Thousands of the self-balancing scooters have been seized nationally because of safety issues that increase the risk of the product overheating, exploding or catching fire.
In North Tyneside, the trading standards team is visiting retailers to ensure that no faulty products are being stocked. To date, none have been found.
A Forest Hall man has reported that he bought a faulty hoverboard for £240 online. The plug was the incorrect size, unfused and not British Standard marked – making it unsafe, leading to possible electrocution and fire. The item also had no markings, breaching the Electrical Equipment (Safety) Regulations 1994.
He has been advised to apply through the online retailer for a full refund to which he is entitled.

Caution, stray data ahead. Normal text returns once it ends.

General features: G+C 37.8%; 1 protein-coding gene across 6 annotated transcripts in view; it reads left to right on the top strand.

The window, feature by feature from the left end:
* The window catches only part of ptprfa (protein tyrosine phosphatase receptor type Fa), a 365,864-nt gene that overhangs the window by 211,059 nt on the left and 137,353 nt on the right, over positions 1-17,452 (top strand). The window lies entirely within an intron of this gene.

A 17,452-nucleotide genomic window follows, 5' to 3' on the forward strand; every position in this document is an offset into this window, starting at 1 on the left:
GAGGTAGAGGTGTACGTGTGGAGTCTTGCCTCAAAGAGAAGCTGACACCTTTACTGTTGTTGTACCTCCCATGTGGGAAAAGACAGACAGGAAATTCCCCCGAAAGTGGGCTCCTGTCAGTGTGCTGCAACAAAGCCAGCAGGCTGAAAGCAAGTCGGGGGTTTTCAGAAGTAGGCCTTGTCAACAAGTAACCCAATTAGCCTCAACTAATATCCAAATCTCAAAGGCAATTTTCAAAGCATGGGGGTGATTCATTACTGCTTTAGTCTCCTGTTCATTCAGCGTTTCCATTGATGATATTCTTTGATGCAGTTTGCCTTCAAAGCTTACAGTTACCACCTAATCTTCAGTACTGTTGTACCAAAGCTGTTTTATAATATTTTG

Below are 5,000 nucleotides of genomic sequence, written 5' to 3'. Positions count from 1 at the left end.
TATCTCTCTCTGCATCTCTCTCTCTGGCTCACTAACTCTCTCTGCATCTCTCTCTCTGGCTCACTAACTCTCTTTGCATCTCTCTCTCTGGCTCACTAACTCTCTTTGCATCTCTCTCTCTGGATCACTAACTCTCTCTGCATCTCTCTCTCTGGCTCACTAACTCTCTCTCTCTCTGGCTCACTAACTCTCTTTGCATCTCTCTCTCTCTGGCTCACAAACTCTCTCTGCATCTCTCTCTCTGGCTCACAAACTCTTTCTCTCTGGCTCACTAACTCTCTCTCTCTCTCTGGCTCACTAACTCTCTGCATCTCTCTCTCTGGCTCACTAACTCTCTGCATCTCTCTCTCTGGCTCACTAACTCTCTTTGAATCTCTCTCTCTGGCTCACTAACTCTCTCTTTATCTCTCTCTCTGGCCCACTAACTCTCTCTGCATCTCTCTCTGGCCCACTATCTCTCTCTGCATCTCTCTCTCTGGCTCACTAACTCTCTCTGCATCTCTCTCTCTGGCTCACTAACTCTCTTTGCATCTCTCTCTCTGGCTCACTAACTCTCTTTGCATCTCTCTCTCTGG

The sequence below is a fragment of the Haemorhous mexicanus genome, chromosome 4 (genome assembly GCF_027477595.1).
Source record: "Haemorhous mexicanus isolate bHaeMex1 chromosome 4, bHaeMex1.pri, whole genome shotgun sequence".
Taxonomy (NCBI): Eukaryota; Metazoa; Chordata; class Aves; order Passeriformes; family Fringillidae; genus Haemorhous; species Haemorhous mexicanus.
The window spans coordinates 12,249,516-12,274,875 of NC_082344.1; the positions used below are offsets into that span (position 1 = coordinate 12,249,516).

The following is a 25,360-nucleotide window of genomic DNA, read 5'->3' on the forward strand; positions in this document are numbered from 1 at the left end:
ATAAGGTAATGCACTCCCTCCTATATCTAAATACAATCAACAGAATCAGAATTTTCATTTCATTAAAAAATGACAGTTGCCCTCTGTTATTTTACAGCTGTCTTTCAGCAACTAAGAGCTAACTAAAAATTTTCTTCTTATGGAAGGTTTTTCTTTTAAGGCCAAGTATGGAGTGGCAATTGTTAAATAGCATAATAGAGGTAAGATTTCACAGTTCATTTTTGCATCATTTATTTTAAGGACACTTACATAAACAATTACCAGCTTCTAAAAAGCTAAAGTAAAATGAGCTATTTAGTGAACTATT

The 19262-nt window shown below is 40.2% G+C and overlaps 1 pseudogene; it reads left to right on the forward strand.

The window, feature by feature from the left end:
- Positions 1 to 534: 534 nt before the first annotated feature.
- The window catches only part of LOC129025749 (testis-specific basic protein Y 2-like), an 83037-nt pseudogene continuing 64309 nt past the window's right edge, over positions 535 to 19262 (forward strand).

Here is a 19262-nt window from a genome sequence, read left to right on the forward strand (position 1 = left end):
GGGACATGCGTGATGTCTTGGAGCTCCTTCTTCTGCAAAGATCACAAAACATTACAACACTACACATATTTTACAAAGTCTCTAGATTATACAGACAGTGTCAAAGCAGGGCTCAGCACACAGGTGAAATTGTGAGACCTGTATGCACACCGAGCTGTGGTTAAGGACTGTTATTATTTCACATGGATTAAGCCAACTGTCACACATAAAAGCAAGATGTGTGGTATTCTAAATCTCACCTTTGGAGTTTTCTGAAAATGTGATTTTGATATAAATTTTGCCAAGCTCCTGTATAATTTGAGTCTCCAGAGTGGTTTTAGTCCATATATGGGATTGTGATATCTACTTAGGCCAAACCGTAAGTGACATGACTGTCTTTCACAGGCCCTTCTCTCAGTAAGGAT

Consumers are advised to check that the three pin plug on the device states it is made to BS 1363 – the product should not be bought if this information is missing. They should also:
- Never leave the device charging unattended, especially overnight. A faulty cut-off switch or plug without a fuse – seen in many of the seized boards – could lead to it overheating, exploding or catching fire.
- Check the shape of the plug. The first unsafe boards identified often had a clover-shaped plug.
- Check for online reviews that seem genuine and for information about the company’s head office and landline number. Sites that have spelling or grammar mistakes, including in the small print, can be an indication that it is not a professional operation.
- Never be dazzled by a bargain. If the price is too good to be true, it probably is.
If residents have concerns about a hoverboard, they should contact Citizens Advice on 03454 040 506.
The trading standards service is delivered for North Tyneside Council by its partner Capita.